Many regard it as the deathblow for the controversial treaty because the trade committee formally recommends how to vote to the wider parliament.
The European Parliament vote is due to take place in July.
Acta aims to tighten rules on both online and offline piracy but has attracted many critics.
One of its harshest detractors has been UK MEP David Martin, the lead member of the committee.
Speaking after the Inta vote, he said: "This was not an anti-intellectual property vote. This group believes Europe does have to protect its intellectual property but Acta was too vague a document," he said.
He said that it "left many questions unanswered", including the role of ISPs in policing the internet. He also said that many on the committee felt that the sanctions for breaches of copyright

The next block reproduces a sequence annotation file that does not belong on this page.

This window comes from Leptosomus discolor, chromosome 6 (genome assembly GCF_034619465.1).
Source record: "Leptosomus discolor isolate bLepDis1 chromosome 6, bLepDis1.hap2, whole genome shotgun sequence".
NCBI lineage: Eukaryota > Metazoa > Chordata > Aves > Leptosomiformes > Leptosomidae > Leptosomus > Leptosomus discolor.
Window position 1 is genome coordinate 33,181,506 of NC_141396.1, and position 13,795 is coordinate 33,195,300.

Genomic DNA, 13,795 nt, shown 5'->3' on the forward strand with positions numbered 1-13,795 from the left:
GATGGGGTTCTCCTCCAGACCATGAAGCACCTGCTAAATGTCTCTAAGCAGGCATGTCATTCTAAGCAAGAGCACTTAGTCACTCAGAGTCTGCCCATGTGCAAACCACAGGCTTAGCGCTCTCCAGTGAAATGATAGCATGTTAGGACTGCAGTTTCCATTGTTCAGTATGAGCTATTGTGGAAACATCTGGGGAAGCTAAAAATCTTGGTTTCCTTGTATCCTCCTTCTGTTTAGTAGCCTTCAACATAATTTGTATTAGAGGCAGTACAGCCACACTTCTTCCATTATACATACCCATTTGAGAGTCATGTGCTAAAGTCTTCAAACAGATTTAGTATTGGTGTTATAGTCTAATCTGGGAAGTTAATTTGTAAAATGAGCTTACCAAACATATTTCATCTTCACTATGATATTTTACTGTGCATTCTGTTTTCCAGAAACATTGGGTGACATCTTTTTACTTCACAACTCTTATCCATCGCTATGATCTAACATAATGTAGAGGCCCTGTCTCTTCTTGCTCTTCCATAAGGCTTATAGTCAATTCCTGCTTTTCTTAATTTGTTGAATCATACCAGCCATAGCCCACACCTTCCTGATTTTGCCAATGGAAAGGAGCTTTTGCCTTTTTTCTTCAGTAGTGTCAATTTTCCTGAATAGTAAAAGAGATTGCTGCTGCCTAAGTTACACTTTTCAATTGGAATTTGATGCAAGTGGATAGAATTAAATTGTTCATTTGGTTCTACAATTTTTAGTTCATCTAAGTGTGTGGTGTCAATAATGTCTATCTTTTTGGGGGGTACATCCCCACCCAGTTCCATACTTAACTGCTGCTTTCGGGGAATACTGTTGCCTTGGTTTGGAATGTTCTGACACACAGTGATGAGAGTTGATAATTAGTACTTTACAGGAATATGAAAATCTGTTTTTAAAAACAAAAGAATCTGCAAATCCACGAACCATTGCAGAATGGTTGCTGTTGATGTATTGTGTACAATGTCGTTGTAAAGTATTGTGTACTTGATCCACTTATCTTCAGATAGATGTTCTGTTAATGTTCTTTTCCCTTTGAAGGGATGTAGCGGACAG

"In the end it came down to vote on intellectual property or civil liberties and I'm glad that civil liberties won over," he said.
If the European Parliament voted to reject Acta, it will be scrapped.
Responding to the vote Peter Bradwell, a campaigner with the Open Rights Group, said: "MEPs have listened to the many, many thousands of people across Europe who have consistently demanded that this flawed treaty is kicked out.
"This is the fifth consecutive committee to say Acta should be rejected. It now falls to the vote of the whole European Parliament in early July to slam the door on Acta once and for all, and bring this sorry mess to an end."